I know what you are about to say. I do. You are about to say that we should ix-nay the usic-may and the books. Then she might go to sleep earlier. And you are no doubt correct. But this way they sleep until we wake them up at 8 or 8:30. Edward gets his thirteen hours and Caroline gets her eight and I get my five or six and we are as happy as larks. No. Bad analogy. As happy as a lazier bird altogether. Pigeons maybe.

I cannot get over Caroline's language boom. Like, window? Never heard that from her before, ever. I love it. I love it I love it I love it. Patrick was a total delight and the joy of my heart but he never uttered anything that made any sense for the first two and a half years and it is now so much fun to have a little creature who TALKS. This must be why people get parrots. When my mother was here we got Chinese food one night. I gave Patrick and the twinkles some chicken noodle soup because I am selfish and I didn't want to share the Chinese. Caroline looked at her bowl and then looked at my plate and was, like, oh no no no, I don't think so.

She pointed.

"What? Taste it? Me?" she said in such ringing bell-like tones that Steve and my mother and I goggled at her.

So she got moo shu.

Then Edward said, "Dada doo?"

So Edward got  moo shu too. 

She calls Steve "Dee"; she calls me "Mee"; she calls Edward "Eee". Patrick? He gets both syllables. "Pah-tuh," she says lovingly. But for Caroline herself she really puts in the effort: she is either Ka-ha-hine or Ka-yuh-yine. And sometimes she pats my chest and says Mee (short for mommy I assume) and then pats her own chest and says ME! Like, and don't you forget it.   

Edward has the funniest assortment of words that he says well: otter, tractor, wheel, car, heart, hexagon (hexagon?) more, read it, cracker, one two tree, TV and yes. There are a whole bunch more that he says terribly but I have decided after judicious consideration to give him the benefit of the doubt until he turns two. Unlike a young Patrick he appears to be improving in his speech, albeit much more slowly than other twins in the house. A propos of nothing else: at breakfast today he had his (formerly Caroline's) deer talk to his (formerly Caroline's) otter. He held them both by the scruffs of their necks and waggled them as he babbled. Apparently there was a quarrel because he starting shouting No no no (nah! nah! nah!) and then he slammed them against each other. But they reconciled (Yah? Yah) and kissed (mwak mwak mwak.)

End scene.

-- And now Edward has woken up crying for the first time in weeks and weeks. Criminey.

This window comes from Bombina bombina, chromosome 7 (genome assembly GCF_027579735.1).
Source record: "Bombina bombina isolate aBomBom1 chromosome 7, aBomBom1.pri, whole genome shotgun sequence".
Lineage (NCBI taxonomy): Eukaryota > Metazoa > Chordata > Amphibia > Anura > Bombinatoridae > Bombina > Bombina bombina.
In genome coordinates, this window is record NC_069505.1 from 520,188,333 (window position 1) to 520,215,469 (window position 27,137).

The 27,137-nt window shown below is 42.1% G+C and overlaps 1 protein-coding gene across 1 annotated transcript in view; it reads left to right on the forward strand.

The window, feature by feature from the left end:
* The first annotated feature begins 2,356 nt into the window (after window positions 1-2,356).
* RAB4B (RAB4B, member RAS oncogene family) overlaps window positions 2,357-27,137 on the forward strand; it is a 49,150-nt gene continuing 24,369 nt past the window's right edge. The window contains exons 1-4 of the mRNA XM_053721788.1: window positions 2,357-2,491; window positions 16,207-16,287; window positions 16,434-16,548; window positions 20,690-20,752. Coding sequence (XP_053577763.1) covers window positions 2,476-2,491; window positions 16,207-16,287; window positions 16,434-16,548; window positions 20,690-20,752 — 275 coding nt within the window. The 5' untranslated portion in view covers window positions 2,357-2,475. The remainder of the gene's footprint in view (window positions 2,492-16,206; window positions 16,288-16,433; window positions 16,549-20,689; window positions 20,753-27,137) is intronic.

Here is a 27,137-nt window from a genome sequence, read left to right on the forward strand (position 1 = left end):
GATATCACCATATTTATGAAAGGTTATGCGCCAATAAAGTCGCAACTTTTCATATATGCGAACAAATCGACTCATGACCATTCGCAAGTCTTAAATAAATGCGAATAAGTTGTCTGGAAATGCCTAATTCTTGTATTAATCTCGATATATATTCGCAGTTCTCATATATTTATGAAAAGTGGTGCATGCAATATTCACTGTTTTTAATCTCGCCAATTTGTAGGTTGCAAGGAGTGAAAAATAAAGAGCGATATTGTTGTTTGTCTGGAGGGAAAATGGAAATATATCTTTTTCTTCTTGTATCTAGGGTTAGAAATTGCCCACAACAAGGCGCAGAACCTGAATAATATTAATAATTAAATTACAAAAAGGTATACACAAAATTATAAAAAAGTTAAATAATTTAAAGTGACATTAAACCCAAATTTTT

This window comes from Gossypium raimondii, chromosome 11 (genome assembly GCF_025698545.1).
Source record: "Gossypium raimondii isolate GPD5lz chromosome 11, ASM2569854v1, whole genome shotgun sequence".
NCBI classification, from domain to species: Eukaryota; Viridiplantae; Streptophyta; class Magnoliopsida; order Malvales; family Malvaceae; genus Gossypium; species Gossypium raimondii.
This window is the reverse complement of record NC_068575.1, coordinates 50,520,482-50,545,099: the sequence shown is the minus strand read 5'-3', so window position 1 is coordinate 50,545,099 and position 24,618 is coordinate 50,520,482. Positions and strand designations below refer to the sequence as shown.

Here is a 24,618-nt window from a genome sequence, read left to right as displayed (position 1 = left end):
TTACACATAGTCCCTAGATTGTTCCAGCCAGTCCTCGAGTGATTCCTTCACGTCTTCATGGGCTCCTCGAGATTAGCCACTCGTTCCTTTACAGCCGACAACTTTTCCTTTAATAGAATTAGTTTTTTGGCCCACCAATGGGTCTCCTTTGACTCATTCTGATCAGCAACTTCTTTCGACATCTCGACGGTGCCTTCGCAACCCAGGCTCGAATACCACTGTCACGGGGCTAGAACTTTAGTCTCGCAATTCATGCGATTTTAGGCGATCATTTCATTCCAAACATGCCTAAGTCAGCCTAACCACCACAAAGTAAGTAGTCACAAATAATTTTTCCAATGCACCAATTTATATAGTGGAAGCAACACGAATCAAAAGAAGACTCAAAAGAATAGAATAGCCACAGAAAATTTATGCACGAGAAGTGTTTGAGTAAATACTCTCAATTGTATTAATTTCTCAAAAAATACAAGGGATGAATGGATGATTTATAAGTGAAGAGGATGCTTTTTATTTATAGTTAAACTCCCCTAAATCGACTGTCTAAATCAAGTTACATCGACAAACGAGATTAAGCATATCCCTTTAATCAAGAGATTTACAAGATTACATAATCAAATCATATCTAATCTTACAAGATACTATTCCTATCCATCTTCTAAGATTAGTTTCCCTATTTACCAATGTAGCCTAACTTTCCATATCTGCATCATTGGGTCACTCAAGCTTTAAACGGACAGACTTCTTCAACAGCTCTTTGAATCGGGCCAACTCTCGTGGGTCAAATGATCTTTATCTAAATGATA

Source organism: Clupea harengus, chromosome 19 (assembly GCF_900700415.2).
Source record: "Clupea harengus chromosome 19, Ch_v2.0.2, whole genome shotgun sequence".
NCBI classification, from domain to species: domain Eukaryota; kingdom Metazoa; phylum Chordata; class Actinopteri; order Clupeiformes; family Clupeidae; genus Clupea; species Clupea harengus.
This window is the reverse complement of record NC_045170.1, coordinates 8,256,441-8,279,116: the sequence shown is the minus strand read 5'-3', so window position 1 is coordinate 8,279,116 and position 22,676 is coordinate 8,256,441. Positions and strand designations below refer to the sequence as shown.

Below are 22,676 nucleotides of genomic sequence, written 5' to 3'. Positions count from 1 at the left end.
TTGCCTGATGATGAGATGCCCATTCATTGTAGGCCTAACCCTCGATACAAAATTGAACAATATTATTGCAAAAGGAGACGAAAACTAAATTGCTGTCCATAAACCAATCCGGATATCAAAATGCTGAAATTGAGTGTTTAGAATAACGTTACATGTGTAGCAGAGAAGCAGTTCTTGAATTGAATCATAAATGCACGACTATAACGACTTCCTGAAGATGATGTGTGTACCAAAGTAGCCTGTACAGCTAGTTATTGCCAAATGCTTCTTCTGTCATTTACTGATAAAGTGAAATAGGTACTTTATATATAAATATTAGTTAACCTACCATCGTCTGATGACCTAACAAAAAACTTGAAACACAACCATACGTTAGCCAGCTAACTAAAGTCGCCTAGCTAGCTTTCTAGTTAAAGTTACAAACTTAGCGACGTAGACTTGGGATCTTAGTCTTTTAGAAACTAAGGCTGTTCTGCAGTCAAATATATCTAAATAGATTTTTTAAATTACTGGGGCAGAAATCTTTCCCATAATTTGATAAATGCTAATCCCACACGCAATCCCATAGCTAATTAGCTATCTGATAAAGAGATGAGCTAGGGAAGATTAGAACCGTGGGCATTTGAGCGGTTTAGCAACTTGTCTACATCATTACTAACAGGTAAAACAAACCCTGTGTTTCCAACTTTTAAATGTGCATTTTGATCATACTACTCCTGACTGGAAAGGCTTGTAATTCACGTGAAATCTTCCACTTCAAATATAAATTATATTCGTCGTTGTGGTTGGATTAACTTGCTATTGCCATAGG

Hey, here's a question for you. I would have thought based upon our experience with Patrick that it would have been more likely for me to investigate teaching Caroline and Edward to pilot single-engine aircraft prior to kindergarten but Cricket has developed an avid interest in bathrooms and everything people do in there and I am wondering... you don't possibly suppose a twenty month old child, a baby really, practically an infant, could learn to use the potty? A few weeks ago Patrick brought down a copy of some toilet training book (the potty book for boys; it is written in really badly scanned rhyme) and proceeded to read it to Caroline and Edward. He then brought up one of his old potties from the basement (Patrick will make a great manny one day, I'm just telling you) and left it in the powder room. A week ago (two?) Caroline started grabbing her, oh, bikini area and shouting, "Pee! Wet!" before racing off to the potty where she would attempt to unzip her footie pajamas. Then two days ago a series of circumstances conspired to leave her naked for about five minutes during which time she, ah, well, relieved herself in a tidy, well, yes, about six inches to the left of the potty. I found her in the kitchen grabbing a cloth with which to go clean things up - they really are the anti-Patrick in so many ways. Where was I? Oh right. I have zero interest in potty training or toilet learning or whatever the enlightened are calling it these days if it means I spend the next year and a half inconveniencing myself when I could just as easily wait until she is ready and be done in a week. But I don't want to, oh I don't know, stifle the kid either. Can a twenty month old ditch the diapers? Please advise.

Our Lady of the Laundry Room (what's the feng shui on a cluttered laundry room?) 


Edward cannot hear you because he has a bin on his head.